I strongly agree that it is unfortunate this title is out of print. This is the book that turned me on to D'Este's writing. He has an excellent knack for enlivening his very detailed but smooth reading narrative with colorful anecdotes not often seen elsewhere. His account of the fighting around Primosole Bridge (darkly foreshadowing Montgomery's later, very similar failure during Operation Market Garden) is particularly good. There is a lack of coverage of the air and naval war around Sicily, and how operations on the Eastern Front (where the Battle of Kursk was raging) affected the German conduct of the battle, if at all. However, these are very minor criticisms, and I view this book as a classic.
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Format: Paperback
I was quite please with Bitter Victory. It showed promise and in the end D'Este delivered. His succinct delivery of the facts combined with the narrative to connect the pieces is what sets this apart from other military history.

For the most part the beginning does a nice job in summing up what led to the Battle of Sicily. He gave a quick history of the allies and axis in North Africa and what and how the armies were shaped leading in to Sicily. The first of only two cons is in the rather lengthy political discussion that developed how the United States and Britain maneuvered around one another, how they though of one another and, ultimately, the command structure that ultimately was decided upon. While his summation is accurate and a good assessment his delivery feels a bit dry.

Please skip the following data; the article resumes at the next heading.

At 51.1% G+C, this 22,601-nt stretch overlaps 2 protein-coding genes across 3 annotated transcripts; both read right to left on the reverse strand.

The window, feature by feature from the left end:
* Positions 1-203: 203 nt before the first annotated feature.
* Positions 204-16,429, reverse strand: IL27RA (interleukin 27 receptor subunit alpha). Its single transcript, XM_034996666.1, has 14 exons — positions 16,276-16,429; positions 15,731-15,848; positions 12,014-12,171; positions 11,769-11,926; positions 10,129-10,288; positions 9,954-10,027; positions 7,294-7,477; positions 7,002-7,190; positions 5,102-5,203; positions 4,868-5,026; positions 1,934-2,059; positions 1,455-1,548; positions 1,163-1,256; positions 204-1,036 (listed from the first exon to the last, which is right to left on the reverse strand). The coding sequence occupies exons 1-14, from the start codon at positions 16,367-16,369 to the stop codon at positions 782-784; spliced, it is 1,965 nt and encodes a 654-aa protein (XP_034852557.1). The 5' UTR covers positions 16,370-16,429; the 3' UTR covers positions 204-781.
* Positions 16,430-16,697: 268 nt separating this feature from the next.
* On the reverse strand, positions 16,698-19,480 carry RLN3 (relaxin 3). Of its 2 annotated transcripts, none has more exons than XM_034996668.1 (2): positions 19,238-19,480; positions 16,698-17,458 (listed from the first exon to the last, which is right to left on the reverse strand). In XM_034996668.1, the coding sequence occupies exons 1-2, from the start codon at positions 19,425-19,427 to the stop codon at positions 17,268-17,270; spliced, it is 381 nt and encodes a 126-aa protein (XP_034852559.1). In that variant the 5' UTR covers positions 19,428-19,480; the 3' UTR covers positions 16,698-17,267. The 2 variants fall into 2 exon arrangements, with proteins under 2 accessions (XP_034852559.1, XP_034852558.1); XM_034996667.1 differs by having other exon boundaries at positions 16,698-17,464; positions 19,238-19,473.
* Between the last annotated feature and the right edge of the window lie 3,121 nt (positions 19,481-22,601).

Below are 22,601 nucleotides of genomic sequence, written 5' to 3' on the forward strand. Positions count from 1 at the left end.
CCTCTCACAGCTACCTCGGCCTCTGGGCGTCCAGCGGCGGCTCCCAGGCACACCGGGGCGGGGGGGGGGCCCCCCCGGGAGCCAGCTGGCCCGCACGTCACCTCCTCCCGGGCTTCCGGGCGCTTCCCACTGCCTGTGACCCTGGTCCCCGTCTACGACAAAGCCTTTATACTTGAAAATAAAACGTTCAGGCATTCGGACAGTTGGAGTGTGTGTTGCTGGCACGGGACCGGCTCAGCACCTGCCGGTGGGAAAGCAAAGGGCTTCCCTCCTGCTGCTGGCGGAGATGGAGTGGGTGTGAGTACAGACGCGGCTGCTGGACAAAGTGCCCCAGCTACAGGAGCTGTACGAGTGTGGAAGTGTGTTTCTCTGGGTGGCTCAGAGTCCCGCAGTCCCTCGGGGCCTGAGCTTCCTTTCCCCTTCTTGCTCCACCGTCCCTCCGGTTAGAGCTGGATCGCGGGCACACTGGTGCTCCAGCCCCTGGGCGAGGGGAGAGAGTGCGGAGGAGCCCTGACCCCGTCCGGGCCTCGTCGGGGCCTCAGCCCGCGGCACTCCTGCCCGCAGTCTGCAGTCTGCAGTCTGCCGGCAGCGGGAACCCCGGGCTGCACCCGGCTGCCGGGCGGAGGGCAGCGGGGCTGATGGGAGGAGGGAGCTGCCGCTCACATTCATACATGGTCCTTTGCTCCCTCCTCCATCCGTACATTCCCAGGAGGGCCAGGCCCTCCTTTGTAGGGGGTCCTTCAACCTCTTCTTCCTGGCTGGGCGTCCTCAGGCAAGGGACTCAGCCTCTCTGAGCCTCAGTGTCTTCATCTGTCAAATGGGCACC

This is quickly remedied when he finally gets to the amphibious and airborne landings that led to the invasion. I was quite shocked to see how the Italians reacted, preferring to give up right away because they simply didn't believe in the war against the US and UK. That being said once the allies came up against the Germans it was precisely what I thought it would be. D'Este's narrative shines as he weaves the two armies, the US 7th and the UK 8th, together and shows how the marginalized US army ultimately made a name for itself under Patton while the Brits under Montgomery bogged down and couldn't go anywhere.